These sources are published by both commercial and nonprofit publishers. They are written by staff writers, journalists, and sometimes just by people enthusiastic about the subject matter. News and magazine articles are published after review and approval from editors or producers. But with other examples of popular sources, such as the many forms of social media, they are published without any review at all.

The online and print magazine Men’s Health is an example of a popular source and there are millions of others.

Understanding the content of popular sources is usually not difficult, although a subset of popular sources called substantive popular sources requires more effort. You will need to use your critical thinking skills to determine whether a source is a popular or substantive popular source.

Substantive Popular Sources – This category is a subset of popular sources. Unlike the rest of popular sources, they are aimed at a college-educated audience or those otherwise well-informed in the subject matter, even though they are available to people in general. They may be more difficult for a complete novice to understand.

Their creators are serious about their intent to inform and want to be thorough. These sources are frequently about the news, health, science, societal problems, politics, and government–but they can be about any topic. Even when they are about entertainers or entertainment, they are intended to inform more than to entertain.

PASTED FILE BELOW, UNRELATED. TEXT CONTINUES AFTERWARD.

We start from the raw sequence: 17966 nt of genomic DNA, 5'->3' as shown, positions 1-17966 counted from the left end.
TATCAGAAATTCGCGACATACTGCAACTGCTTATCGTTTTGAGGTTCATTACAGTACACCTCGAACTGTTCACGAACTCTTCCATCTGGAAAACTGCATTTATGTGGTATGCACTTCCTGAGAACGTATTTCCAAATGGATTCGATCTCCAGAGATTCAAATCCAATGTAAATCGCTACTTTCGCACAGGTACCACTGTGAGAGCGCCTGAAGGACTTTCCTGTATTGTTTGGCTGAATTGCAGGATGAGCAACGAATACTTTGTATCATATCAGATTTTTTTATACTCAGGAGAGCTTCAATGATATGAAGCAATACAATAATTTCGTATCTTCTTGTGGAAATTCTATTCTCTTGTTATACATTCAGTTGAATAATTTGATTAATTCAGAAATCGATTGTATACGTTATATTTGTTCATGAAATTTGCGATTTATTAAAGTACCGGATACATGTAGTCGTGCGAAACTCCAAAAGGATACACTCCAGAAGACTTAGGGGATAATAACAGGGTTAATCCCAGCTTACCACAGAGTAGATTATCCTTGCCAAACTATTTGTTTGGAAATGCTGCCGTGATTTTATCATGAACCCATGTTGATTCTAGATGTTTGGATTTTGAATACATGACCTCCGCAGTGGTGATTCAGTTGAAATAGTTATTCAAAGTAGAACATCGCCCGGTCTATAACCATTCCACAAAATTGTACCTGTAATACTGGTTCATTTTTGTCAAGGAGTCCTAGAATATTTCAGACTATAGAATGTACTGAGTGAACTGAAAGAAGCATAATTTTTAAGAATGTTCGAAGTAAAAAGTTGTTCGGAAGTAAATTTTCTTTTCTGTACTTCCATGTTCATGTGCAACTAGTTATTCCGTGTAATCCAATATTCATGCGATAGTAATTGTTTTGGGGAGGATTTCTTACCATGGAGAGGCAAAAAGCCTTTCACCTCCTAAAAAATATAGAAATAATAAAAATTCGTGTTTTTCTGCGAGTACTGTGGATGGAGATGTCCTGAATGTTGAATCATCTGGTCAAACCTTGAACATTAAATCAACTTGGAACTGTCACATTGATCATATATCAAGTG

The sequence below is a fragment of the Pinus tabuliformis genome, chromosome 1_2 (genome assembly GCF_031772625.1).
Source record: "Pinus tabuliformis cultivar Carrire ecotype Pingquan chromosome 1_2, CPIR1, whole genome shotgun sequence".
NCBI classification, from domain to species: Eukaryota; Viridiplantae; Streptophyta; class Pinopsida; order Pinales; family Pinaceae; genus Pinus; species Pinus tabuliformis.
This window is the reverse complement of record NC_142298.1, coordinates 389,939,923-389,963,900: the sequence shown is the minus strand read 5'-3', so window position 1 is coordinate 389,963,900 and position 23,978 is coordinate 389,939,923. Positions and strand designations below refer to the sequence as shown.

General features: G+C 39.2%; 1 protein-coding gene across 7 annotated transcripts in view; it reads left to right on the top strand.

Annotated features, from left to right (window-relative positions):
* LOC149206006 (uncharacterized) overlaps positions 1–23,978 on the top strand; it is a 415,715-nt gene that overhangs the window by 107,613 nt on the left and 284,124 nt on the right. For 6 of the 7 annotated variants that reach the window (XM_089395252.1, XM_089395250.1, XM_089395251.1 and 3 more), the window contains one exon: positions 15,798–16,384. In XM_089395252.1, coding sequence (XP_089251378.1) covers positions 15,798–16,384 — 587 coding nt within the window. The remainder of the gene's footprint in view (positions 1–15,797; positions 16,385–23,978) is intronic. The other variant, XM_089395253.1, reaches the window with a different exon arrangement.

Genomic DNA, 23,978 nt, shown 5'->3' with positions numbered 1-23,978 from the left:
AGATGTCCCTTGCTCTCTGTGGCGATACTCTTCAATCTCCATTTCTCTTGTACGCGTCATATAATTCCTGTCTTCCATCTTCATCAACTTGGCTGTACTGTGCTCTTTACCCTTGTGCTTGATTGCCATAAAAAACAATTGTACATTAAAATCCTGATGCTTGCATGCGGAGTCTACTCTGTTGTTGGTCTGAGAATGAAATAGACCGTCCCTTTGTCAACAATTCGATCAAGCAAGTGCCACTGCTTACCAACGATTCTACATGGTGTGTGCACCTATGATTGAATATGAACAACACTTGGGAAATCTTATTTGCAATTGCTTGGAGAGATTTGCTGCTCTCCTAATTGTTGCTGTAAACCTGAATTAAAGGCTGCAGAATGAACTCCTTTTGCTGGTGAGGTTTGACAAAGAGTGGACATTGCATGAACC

Both credibility of the author and publisher, as well as the complexity of the content, are important when identifying this category of sources. To be considered a substantive popular source, a source must be both published by a credible author or publisher and provide an in-depth, well-researched investigation and analysis of a topic or issue.

For all but the most well-staffed news publishers, news sources are more likely to be considered substantive popular if they are created later in the information life cycle than early with breaking news because it is difficult to provide their thoroughness and detail earlier for all but the most well-staffed new publishers. (See the information lifecycle later in this section.)

Examples of the difference between popular and substantive popular sources: